Two cases in particular:
On one side is all the conservative hand-wringing over Mitt Romney's apparent victory in the GOP primary. Conservative analysts are almost unanimous in their disdain for Mitt Romney claiming he is not a "real conservative" and will certainly lose a general election like other "moderates" John McCain, George H. W. Bush, and Bob Dole.
In the telling of these analysts, Ronald Reagan's victories were all about ideology and contrast. According to them, the American people got all analytical, just like them, and carefully weighed the policies of the candidates. In the end, after all the analysis, they were won over by the sensible, logical conservative policies of Ronald Reagan. Bunk.
Reagan got elected because the American people liked him. If ideology and contrast were the winning formula, Barry Goldwater would have been President too!
On the other side, Barack Obama is making a similar error. He got elected in 2008 because the American people liked him, not because they liked divisive rhetoric and class warfare. Yet, with a dismal record on the economy, a long line of broken promises, low polls on ObamaCare, Dodd-Frank, and foreign policy, his campaign is entirely based on three negative emotions: hate, envy and guilt.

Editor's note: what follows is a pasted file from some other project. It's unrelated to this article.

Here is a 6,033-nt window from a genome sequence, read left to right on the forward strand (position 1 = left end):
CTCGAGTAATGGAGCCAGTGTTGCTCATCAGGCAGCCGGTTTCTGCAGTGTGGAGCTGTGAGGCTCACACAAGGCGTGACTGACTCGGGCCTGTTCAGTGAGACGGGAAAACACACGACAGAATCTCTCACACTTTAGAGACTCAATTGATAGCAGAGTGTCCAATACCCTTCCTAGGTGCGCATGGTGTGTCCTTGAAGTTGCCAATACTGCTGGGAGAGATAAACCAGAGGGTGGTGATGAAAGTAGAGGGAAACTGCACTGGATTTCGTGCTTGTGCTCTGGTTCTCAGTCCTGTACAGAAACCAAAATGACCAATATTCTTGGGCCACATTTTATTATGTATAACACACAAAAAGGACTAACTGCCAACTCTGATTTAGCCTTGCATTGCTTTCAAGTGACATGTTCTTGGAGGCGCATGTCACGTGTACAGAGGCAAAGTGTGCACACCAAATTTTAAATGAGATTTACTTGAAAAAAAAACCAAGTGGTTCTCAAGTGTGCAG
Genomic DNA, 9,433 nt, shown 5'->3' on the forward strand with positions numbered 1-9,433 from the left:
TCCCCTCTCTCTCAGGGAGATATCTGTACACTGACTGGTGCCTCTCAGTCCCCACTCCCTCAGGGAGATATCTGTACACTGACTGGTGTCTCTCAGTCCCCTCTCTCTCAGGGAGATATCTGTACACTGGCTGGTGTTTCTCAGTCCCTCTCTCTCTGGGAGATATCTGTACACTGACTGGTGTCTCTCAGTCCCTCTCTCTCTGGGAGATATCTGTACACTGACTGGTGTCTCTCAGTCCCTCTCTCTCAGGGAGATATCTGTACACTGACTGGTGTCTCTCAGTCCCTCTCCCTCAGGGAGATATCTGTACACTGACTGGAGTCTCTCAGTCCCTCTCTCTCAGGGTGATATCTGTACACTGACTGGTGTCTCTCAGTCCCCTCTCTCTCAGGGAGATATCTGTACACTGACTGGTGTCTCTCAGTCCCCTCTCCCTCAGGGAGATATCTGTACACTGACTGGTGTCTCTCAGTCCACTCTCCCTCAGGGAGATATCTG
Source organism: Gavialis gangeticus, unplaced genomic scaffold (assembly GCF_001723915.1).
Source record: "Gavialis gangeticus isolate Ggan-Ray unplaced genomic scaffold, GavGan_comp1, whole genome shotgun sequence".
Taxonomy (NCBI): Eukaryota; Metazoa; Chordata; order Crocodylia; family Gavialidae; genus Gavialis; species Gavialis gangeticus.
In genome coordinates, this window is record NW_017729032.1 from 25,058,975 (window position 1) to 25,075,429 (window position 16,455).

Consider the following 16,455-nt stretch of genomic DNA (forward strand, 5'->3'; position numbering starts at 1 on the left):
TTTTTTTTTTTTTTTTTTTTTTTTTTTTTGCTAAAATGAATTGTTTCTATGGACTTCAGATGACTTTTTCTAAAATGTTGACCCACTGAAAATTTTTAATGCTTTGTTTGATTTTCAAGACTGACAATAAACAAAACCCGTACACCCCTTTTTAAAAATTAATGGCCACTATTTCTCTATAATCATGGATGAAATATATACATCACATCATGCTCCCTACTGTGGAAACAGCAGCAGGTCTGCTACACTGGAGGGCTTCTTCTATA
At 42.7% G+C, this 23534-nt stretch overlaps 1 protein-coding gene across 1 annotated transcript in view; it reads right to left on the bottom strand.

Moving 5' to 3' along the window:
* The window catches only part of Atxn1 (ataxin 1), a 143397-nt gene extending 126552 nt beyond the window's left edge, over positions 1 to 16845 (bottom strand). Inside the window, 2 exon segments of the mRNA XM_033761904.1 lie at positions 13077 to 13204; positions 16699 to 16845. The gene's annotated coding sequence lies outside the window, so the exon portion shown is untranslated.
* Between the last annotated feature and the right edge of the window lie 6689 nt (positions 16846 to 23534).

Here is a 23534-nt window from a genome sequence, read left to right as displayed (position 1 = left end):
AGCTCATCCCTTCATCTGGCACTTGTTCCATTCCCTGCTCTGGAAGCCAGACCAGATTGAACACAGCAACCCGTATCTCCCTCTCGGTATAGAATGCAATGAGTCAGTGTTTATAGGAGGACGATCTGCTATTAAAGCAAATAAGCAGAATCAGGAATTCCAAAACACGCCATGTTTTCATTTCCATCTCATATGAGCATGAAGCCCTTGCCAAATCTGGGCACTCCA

According to Saul Alinsky's "Rules for Radicals", which is Obama's tactical bible:
If the organizer begins with an affirmation of love for people, he promptly turns everyone off. If, on the other hand, he begins with a denunciation of exploiting employers, slum landlords, police shakedowns, gouging merchants, he is inside their experience and they accept him.
Electoral politics is different from Community Organizing, and Obama may be squandering the one thing he had going for him, likability.
The 2012 race will ultimately come down to a contest between two men who will fight it out, not on some ideological battlefield contesting the brains of voters, but rather the way it's always been done: over hearts.
It's likability stupid!